We should all ignore copyright law as it stands, as practicable. Fuck them. Fuck them all.

If you are an author: too bad. Your bad apples have declared war on society at large and stolen from the public domain.

Re:Rent seeking. (2)

bmo (77928) | more than 3 years ago | (#37382586)

I don't know what your point is, AC, but please do feel free to copy this as many times as you wish. You may even put your own name to it. Have at it.

Same with all my comments here and in Usenet and on Facebook and wherever.

--
BMO

Re:Rent seeking. (1)

Kylon99 (2430624) | more than 3 years ago | (#37382690)

I just want to add something else in support of this.

If I am allowed to use Cory Doctorow as an example; he often gives away his books for free. He generates no income beyond donations with this. But what this creates is an opportunity for us sample his work. Under the "traditional" model he makes no money from this sampling. Instead, he generates interest in his future works of which I would be more than willing to pay for, because I want it *now*. This is assuming he WILL have future works.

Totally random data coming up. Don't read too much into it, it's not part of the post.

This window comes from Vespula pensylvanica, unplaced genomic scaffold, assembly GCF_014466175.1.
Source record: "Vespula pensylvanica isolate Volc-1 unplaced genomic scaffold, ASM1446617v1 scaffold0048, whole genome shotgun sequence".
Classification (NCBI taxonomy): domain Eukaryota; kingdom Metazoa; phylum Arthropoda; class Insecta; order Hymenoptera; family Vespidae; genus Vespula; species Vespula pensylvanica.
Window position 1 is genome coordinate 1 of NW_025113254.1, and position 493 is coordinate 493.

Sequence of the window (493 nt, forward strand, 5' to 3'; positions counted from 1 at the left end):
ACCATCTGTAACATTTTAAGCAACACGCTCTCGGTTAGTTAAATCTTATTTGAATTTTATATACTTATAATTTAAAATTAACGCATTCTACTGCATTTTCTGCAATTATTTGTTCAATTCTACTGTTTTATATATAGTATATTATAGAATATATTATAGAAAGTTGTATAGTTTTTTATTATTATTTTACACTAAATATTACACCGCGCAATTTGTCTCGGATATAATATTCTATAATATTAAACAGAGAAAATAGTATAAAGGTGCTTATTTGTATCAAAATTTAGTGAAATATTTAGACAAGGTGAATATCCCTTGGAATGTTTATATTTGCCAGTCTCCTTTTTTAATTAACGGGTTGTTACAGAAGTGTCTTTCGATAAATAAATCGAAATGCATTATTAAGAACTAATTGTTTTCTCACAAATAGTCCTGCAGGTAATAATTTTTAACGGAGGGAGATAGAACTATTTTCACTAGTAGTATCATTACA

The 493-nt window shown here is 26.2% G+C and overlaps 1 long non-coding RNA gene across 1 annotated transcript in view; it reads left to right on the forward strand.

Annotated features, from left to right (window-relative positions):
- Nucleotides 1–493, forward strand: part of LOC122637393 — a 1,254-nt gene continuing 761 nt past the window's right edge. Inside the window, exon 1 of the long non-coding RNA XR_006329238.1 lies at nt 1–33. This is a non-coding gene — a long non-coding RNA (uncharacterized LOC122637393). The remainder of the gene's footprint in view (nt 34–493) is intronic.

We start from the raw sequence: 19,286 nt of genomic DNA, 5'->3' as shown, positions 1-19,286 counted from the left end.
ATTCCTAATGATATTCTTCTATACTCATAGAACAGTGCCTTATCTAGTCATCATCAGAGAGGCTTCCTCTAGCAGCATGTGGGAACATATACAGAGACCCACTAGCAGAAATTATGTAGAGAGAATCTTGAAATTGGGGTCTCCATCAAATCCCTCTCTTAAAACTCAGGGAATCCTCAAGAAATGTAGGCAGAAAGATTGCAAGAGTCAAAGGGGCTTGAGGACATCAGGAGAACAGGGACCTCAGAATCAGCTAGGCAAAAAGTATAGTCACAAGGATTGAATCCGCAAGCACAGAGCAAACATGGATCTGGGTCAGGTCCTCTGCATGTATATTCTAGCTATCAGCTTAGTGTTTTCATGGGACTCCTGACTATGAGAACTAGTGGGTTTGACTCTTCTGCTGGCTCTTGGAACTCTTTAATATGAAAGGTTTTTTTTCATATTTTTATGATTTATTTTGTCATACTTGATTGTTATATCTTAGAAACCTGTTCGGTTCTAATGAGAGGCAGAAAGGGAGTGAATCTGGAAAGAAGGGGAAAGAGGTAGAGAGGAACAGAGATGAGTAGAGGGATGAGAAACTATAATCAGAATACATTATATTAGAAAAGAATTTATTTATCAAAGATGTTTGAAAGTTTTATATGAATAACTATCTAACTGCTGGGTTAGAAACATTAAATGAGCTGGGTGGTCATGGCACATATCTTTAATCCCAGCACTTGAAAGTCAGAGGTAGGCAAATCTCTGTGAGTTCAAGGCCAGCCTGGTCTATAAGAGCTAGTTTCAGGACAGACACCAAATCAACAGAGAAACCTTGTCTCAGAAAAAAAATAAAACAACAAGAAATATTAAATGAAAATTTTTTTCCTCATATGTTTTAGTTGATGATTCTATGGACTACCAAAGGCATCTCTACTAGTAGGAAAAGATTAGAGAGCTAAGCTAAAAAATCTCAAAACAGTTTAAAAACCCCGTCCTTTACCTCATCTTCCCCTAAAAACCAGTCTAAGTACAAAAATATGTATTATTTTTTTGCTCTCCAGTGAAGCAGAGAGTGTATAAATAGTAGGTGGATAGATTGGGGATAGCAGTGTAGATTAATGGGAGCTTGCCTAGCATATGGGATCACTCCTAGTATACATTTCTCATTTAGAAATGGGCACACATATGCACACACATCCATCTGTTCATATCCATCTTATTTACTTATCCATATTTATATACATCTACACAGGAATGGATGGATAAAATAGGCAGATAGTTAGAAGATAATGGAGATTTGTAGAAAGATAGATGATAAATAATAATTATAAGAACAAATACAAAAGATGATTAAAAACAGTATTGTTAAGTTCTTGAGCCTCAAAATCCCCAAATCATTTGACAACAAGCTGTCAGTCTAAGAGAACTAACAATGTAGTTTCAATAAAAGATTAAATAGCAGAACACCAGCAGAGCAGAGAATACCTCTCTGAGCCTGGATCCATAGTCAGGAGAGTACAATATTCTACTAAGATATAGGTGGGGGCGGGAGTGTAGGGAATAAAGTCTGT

But look at what this has done. Be it give away or have works expire under copyright, these past works generate new interest in future works. It makes it so the author can and must continue to write in order to take advantage of this, assuming his works are popular. Spuring on people to create new works is what society and the economy was supposed to do in the first place!

> create one work and sit on your ass for the rest of your life and enrich your grandkids after your demise.

In other words, the opposite of the lack of copyrights is to spur people to work and continue to work so that society may benefit from new ideas being created.